Review: This Is the End (2013) — Apocalypse is the Perfect Occasion for Improv Comedy

This Is the End

What we have here is possibly the most brilliant high-concept pitch ever conceived for a comedy: What would happen if a ragtag collection of popular comedians — all playing themselves — were trapped together in James Franco‘s mansion as the apocalypse rages outside? This is exactly what you get with This Is The End, from the writing and, for the first time, directing combination of Evan Goldberg and Seth Rogen (Superbad, Knocked Up, The Green Hornet).

This Is The End does a fantastic job of taking the personalities of these real-life stars and either embellishing or subverting them. The

Pants-Off-A-Clypse! (sorry)

Pants-Off-A-Clypse! (sorry)

relationship of Jay Baruchel (She’s Out Of My League, Goon) and Seth Rogen takes centre stage as Baruchel, well-known for eschewing the Hollywood lifestyle in favour of a permanent residence in Canada, comes down to visit his buddy Rogen. The pair’s chemistry is, as you would expect, natural; as are the relationships of all the core cast. It makes it easier for the audience to relate to the film when the actors are clearly at ease with one-another and obviously had a blast filming it.

The duo head to a housewarming party held by Franco, which is chock-full of a large selection of Hollywood’s current comedy crop (plus Rihanna). The movie impresses alone in the sheer number of celebrities that appear in these scenes, and it’s a veritable game of Where’s Wally with famous faces, including Jason Segel, Mindy Kaling, Aziz Ansari, Paul Rudd, and Kevin Hart. The scene stealer during these early scenes is Michael Cera, contradicting his public persona by playing a coked up party animal.

When the inevitable mayhem ensues, we are left with the core cast of Baruchel, Rogen, Franco, Jonah Hill (evidently, the nicest guy alive), Craig Robinson, and Danny McBride. For a movie with such loose improvisation, there is a shockingly large number of individual character arcs and narrative threads at play, keeping the audience engaged and giving the non-stop barrage of jokes an emotional anchor.

Home Alone face = This Is The End of Macaulay Culkin's career.

Home Alone face = This Is The End of Macaulay Culkin’s career.

Apart from the raging Armageddon — which plays a larger part in the third act — the main antagonist throughout a large portion of the film is natural heel Danny McBride, who steals many scenes as a self-centred, mean and conniving bastard intent on self-preservation. Anyone who has seen McBride’s HBO series Eastbound & Down will attest to the actors innate charisma as an egotistical asshole, and he is a force-of-nature in every appearance.

Knowledge of the previous films produced by Goldberg/Rogen is essential, as this is a movie made specifically for fans the pair’s oeuvre. Some of the greatest moments come in the form of disparaging remarks at the expense of Your Highness, jokes about Rogen’s famous laugh, a reunion of the three male leads of Superbad, or a delightful scene where the now-bored survivors film a homemade sequel to Pineapple Express; non-fans would be missing half the jokes and references. As is to be expected, the humour expressed throughout is on the high end of crass and the violence, while played of entertainment and laughs, is also extreme. If anyone ever wondered, the giant demons in this film are fully naked and are packing a Michael Fassbender level of hardware.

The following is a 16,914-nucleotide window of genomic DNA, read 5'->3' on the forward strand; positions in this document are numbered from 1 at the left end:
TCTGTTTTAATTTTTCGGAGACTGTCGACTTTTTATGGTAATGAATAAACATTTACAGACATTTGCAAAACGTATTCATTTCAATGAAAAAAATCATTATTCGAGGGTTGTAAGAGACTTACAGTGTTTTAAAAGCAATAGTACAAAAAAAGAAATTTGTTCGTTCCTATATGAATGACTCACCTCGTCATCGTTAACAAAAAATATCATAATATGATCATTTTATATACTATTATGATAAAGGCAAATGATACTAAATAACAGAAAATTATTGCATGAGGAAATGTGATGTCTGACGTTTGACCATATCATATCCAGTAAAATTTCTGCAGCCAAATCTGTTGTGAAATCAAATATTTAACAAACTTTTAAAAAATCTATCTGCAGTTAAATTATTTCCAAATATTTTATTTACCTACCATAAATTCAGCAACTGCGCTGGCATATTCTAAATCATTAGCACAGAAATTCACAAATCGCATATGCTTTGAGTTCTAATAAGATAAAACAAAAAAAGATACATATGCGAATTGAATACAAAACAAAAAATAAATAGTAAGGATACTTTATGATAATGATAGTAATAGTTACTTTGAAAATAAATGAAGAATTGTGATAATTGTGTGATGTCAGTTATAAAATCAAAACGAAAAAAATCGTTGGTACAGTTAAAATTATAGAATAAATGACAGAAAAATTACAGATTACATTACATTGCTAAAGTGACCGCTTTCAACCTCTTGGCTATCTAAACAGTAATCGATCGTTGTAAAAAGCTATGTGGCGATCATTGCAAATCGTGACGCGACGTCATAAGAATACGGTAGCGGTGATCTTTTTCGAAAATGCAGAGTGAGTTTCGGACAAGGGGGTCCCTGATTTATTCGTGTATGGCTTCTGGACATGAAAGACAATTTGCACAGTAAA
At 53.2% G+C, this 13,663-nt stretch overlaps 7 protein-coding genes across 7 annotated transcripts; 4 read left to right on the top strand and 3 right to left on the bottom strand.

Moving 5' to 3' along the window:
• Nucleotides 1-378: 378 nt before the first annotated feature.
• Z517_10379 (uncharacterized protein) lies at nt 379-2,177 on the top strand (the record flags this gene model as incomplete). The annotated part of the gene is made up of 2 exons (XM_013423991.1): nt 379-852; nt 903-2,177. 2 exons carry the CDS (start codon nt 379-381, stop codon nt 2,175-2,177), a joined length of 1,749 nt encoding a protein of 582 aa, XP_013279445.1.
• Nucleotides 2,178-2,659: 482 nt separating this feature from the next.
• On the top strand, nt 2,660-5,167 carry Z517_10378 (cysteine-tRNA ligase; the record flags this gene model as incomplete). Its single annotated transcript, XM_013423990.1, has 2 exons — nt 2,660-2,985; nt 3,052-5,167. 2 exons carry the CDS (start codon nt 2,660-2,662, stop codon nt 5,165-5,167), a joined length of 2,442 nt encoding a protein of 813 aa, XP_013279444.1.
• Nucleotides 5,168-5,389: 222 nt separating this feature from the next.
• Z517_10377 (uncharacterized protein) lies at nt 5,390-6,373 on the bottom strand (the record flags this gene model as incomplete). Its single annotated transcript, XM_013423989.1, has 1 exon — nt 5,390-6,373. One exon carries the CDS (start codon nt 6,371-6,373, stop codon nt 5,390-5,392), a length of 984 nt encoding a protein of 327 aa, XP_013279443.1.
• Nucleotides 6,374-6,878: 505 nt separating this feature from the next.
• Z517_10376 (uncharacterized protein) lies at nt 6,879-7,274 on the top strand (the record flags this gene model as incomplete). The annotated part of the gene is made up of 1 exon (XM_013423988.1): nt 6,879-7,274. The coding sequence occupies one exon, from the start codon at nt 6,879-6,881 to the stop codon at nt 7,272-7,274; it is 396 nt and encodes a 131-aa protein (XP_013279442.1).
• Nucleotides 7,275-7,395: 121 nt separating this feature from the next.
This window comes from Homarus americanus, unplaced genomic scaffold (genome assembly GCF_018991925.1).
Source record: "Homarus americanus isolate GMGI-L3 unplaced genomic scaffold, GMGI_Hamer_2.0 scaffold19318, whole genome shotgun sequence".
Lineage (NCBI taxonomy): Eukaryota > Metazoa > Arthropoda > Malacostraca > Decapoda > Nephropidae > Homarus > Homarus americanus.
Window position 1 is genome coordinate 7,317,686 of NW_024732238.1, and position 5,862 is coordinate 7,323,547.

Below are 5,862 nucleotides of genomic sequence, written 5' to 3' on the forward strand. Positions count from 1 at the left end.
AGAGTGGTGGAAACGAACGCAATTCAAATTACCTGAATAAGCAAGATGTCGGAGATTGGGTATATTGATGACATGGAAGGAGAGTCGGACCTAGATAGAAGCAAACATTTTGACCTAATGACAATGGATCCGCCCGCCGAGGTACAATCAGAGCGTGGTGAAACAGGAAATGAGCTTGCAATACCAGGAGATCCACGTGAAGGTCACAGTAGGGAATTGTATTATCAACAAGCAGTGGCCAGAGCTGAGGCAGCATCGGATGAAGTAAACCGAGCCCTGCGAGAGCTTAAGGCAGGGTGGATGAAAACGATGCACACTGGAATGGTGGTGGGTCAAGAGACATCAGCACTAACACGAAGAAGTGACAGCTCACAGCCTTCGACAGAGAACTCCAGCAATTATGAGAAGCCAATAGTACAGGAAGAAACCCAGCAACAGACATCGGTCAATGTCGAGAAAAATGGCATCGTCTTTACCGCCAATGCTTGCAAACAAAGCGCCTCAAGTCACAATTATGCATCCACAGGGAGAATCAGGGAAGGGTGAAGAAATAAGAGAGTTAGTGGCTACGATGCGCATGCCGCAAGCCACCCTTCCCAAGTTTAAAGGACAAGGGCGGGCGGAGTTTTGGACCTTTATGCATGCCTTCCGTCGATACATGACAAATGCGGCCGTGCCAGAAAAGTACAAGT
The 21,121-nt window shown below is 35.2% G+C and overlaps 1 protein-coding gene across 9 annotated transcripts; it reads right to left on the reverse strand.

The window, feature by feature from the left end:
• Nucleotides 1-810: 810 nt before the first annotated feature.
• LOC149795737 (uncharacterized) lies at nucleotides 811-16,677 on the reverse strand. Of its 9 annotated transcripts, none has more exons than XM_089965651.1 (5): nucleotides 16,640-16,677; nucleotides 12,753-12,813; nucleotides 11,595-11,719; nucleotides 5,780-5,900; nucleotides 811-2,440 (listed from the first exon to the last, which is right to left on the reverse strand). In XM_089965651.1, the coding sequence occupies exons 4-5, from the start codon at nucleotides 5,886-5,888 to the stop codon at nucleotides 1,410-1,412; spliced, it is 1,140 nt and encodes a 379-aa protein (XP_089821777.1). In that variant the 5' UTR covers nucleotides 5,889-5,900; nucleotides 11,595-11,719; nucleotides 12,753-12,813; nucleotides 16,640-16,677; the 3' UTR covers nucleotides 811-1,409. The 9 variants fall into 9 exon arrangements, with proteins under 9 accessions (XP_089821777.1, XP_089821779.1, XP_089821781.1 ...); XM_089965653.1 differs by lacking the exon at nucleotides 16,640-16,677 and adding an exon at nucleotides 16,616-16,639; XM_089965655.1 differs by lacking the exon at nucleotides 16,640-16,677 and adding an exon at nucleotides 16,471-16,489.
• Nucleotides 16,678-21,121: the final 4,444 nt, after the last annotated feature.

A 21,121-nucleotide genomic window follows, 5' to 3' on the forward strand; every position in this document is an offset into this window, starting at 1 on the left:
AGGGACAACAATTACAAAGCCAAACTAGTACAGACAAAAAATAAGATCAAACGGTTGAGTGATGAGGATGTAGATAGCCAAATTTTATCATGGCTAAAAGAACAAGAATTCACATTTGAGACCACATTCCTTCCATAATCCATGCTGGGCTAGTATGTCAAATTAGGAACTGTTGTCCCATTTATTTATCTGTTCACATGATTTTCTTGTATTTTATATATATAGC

This Is The End is one of the best experiences I’ve had with a comedy in many years. The self-referential humour is relentless and the entertainment factor is high. But it is an extremely violent and cuss-heavy film which is sure to offend many people in one way or another. Despite this, it is a brilliant self-reflective and charming film, with many positive moral messages about friendship, sacrifice, and the afterlife.

Demon cock. It’s also about demon cock.

Llama Score: 8This is the typical humour seen in any of the Apatow-crew films produced since The 40-Year Old Virgin, but the unique, high-concept setting of This Is The End certainly makes it inimitable; and it will go down as one of the more audacious, riotous films of the era. This is a great deal of fun and recommended to anyone with a large enough funny-bone, as long as they are not easily offended.

Award: Golden Llama

Highlights Banner

Pineapple Express 2.

– An extended exchange between Franco and McBride about cumming.

– A final dance number.

Lowlights Banner

– Prior knowledge of Rogen/Goldberg’s films is essential.

– Lack of female characters (Emma Watson‘s appearance is too brief).

Further Viewing Banner

Pineapple Express

– Superbad

– Your Highness

Directed by: Evan Goldberg, Seth Rogen Written by: Seth Rogen, Evan Goldberg Produced by: Seth Rogen, Evan Goldberg, James Weaver Starring: Jay Baruchel, Seth Rogen, James Franco, Jonah Hill, Danny McBride, Craig Robinson, Michael Cera, Emma Watson Distributed by: Columbia Pictures Run length: 106 minutes Australian Release: 18 July 2013
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  1. The Best Films of 2013 | Sorry I'm

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